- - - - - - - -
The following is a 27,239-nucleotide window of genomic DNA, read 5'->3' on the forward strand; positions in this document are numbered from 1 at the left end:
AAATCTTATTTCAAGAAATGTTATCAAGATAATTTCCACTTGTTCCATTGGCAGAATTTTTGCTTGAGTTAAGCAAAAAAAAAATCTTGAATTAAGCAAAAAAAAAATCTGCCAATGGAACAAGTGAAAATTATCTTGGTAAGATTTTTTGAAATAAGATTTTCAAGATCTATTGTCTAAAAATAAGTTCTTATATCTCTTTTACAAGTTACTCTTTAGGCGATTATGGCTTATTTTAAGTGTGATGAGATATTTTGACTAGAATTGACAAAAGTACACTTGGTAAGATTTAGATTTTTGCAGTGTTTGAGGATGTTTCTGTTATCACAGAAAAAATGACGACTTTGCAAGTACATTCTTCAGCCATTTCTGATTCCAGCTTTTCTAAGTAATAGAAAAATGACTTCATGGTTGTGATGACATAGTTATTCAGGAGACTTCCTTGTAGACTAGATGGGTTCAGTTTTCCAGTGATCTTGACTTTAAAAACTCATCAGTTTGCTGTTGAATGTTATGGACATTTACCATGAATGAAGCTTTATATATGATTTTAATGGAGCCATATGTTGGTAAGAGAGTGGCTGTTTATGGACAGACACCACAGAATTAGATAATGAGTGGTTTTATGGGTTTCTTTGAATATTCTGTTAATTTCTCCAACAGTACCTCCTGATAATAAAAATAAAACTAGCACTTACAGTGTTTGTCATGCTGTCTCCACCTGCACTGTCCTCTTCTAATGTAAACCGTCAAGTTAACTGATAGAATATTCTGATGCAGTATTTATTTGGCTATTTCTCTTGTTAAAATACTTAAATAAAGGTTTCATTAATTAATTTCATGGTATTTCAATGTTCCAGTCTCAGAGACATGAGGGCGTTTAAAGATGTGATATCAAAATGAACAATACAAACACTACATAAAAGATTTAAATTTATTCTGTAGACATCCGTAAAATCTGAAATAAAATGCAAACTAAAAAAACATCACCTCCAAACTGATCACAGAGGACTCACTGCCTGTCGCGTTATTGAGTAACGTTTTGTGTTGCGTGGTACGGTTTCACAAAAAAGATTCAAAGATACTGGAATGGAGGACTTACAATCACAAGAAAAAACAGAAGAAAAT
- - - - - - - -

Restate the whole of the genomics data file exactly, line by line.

The following is a 27,239-nucleotide window of genomic DNA, read 5'->3' on the forward strand; positions in this document are numbered from 1 at the left end:
AAATCTTATTTCAAGAAATGTTATCAAGATAATTTCCACTTGTTCCATTGGCAGAATTTTTGCTTGAGTTAAGCAAAAAAAAAATCTTGAATTAAGCAAAAAAAAAATCTGCCAATGGAACAAGTGAAAATTATCTTGGTAAGATTTTTTGAAATAAGATTTTCAAGATCTATTGTCTAAAAATAAGTTCTTATATCTCTTTTACAAGTTACTCTTTAGGCGATTATGGCTTATTTTAAGTGTGATGAGATATTTTGACTAGAATTGACAAAAGTACACTTGGTAAGATTTAGATTTTTGCAGTGTTTGAGGATGTTTCTGTTATCACAGAAAAAATGACGACTTTGCAAGTACATTCTTCAGCCATTTCTGATTCCAGCTTTTCTAAGTAATAGAAAAATGACTTCATGGTTGTGATGACATAGTTATTCAGGAGACTTCCTTGTAGACTAGATGGGTTCAGTTTTCCAGTGATCTTGACTTTAAAAACTCATCAGTTTGCTGTTGAATGTTATGGACATTTACCATGAATGAAGCTTTATATATGATTTTAATGGAGCCATATGTTGGTAAGAGAGTGGCTGTTTATGGACAGACACCACAGAATTAGATAATGAGTGGTTTTATGGGTTTCTTTGAATATTCTGTTAATTTCTCCAACAGTACCTCCTGATAATAAAAATAAAACTAGCACTTACAGTGTTTGTCATGCTGTCTCCACCTGCACTGTCCTCTTCTAATGTAAACCGTCAAGTTAACTGATAGAATATTCTGATGCAGTATTTATTTGGCTATTTCTCTTGTTAAAATACTTAAATAAAGGTTTCATTAATTAATTTCATGGTATTTCAATGTTCCAGTCTCAGAGACATGAGGGCGTTTAAAGATGTGATATCAAAATGAACAATACAAACACTACATAAAAGATTTAAATTTATTCTGTAGACATCCGTAAAATCTGAAATAAAATGCAAACTAAAAAAACATCACCTCCAAACTGATCACAGAGGACTCACTGCCTGTCGCGTTATTGAGTAACGTTTTGTGTTGCGTGGTACGGTTTCACAAAAAAGATTCAAAGATACTGGAATGGAGGACTTACAATCACAAGAAAAAACAGAAGAAAAT